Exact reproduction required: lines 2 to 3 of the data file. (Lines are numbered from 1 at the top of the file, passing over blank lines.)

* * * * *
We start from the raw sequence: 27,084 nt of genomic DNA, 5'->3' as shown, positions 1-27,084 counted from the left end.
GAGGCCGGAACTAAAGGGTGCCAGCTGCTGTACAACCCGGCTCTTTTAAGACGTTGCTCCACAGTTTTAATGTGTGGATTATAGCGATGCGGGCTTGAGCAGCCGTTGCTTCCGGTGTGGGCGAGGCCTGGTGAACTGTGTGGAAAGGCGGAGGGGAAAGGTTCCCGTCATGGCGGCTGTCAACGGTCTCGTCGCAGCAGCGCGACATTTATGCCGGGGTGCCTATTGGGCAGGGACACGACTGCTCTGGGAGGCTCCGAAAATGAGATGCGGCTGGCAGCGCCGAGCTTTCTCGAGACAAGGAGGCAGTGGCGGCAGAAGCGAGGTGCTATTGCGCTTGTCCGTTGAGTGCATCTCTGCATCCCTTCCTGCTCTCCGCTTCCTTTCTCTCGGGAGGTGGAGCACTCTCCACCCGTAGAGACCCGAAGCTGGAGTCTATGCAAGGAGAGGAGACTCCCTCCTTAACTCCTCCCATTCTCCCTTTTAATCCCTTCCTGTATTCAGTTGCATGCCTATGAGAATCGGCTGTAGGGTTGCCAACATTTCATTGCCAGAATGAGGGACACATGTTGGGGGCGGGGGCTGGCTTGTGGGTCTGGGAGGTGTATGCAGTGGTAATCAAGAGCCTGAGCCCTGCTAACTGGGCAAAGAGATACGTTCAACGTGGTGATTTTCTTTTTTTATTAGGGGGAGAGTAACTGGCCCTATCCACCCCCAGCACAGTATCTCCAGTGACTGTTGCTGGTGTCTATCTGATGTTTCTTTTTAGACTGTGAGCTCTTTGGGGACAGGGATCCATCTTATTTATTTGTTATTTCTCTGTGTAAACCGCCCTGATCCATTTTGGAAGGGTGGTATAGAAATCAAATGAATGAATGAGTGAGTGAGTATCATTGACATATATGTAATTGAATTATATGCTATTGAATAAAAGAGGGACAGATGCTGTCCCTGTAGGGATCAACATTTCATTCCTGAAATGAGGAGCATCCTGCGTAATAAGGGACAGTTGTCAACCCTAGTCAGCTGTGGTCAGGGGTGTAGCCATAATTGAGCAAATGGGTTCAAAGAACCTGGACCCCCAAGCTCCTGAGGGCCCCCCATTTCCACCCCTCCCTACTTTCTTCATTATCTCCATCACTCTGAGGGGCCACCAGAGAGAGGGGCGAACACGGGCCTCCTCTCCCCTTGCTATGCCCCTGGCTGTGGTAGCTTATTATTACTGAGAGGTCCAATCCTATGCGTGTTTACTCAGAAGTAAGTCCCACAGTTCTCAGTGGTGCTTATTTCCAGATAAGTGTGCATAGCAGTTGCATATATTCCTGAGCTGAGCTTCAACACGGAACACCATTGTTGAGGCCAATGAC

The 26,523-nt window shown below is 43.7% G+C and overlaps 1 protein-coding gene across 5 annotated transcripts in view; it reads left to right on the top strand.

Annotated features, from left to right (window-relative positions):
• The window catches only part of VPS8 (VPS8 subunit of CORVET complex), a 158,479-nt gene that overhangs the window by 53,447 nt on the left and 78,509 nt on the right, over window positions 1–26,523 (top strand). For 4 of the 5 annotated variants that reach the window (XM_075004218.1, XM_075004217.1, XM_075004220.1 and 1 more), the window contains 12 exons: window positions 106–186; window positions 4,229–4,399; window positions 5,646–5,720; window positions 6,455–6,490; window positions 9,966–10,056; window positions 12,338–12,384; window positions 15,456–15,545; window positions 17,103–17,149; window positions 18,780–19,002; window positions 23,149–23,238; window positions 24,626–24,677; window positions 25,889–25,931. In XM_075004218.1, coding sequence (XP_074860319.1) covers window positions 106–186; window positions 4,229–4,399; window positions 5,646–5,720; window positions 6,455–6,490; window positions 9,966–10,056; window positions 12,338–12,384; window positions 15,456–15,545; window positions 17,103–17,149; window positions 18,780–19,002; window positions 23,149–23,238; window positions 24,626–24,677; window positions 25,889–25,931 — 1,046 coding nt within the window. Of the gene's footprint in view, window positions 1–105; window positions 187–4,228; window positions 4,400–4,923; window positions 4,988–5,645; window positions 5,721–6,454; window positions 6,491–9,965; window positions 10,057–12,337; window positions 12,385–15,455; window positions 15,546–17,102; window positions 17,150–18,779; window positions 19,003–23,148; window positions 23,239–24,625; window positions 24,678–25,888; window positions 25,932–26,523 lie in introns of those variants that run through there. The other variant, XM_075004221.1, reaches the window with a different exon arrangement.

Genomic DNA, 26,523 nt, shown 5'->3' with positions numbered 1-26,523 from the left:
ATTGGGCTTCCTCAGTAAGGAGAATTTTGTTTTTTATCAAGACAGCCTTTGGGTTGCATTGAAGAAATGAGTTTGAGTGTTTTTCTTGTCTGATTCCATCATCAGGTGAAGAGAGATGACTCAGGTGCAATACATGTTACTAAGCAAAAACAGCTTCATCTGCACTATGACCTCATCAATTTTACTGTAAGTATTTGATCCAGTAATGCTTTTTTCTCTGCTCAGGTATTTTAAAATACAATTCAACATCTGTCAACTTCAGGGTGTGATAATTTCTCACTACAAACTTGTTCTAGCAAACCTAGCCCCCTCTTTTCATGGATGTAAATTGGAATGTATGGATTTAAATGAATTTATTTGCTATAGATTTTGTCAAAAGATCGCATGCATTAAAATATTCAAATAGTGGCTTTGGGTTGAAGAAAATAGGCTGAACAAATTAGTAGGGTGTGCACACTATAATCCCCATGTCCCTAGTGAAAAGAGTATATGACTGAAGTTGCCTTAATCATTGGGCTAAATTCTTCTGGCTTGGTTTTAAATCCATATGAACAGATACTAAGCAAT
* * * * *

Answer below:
GAGGCCGGAACTAAAGGGTGCCAGCTGCTGTACAACCCGGCTCTTTTAAGACGTTGCTCCACAGTTTTAATGTGTGGATTATAGCGATGCGGGCTTGAGCAGCCGTTGCTTCCGGTGTGGGCGAGGCCTGGTGAACTGTGTGGAAAGGCGGAGGGGAAAGGTTCCCGTCATGGCGGCTGTCAACGGTCTCGTCGCAGCAGCGCGACATTTATGCCGGGGTGCCTATTGGGCAGGGACACGACTGCTCTGGGAGGCTCCGAAAATGAGATGCGGCTGGCAGCGCCGAGCTTTCTCGAGACAAGGAGGCAGTGGCGGCAGAAGCGAGGTGCTATTGCGCTTGTCCGTTGAGTGCATCTCTGCATCCCTTCCTGCTCTCCGCTTCCTTTCTCTCGGGAGGTGGAGCACTCTCCACCCGTAGAGACCCGAAGCTGGAGTCTATGCAAGGAGAGGAGACTCCCTCCTTAACTCCTCCCATTCTCCCTTTTAATCCCTTCCTGTATTCAGTTGCATGCCTATGAGAATCGGCTGTAGGGTTGCCAACATTTCATTGCCAGAATGAGGGACACATGTTGGGGGCGGGGGCTGGCTTGTGGGTCTGGGAGGTGTATGCAGTGGTAATCAAGAGCCTGAGCCCTGCTAACTGGGCAAAGAGATACGTTCAACGTGGTGATTTTCTTTTTTTATTAGGGGGAGAGTAACTGGCCCTATCCACCCCCAGCACAGTATCTCCAGTGACTGTTGCTGGTGTCTATCTGATGTTTCTTTTTAGACTGTGAGCTCTTTGGGGACAGGGATCCATCTTATTTATTTGTTATTTCTCTGTGTAAACCGCCCTGATCCATTTTGGAAGGGTGGTATAGAAATCAAATGAATGAATGAGTGAGTGAGTATCATTGACATATATGTAATTGAATTATATGCTATTGAATAAAAGAGGGACAGATGCTGTCCCTGTAGGGATCAACATTTCATTCCTGAAATGAGGAGCATCCTGCGTAATAAGGGACAGTTGTCAACCCTAGTCAGCTGTGGTCAGGGGTGTAGCCATAATTGAGCAAATGGGTTCAAAGAACCTGGACCCCCAAGCTCCTGAGGGCCCCCCATTTCCACCCCTCCCTACTTTCTTCATTATCTCCATCACTCTGAGGGGCCACCAGAGAGAGGGGCGAACACGGGCCTCCTCTCCCCTTGCTATGCCCCTGGCTGTGGTAGCTTATTATTACTGAGAGGTCCAATCCTATGCGTGTTTACTCAGAAGTAAGTCCCACAGTTCTCAGTGGTGCTTATTTCCAGATAAGTGTGCATAGCAGTTGCATATATTCCTGAGCTGAGCTTCAACACGGAACACCATTGTTGAGGCCAATGAC

The 26,523-nt window shown below is 43.7% G+C and overlaps 1 protein-coding gene across 5 annotated transcripts in view; it reads left to right on the top strand.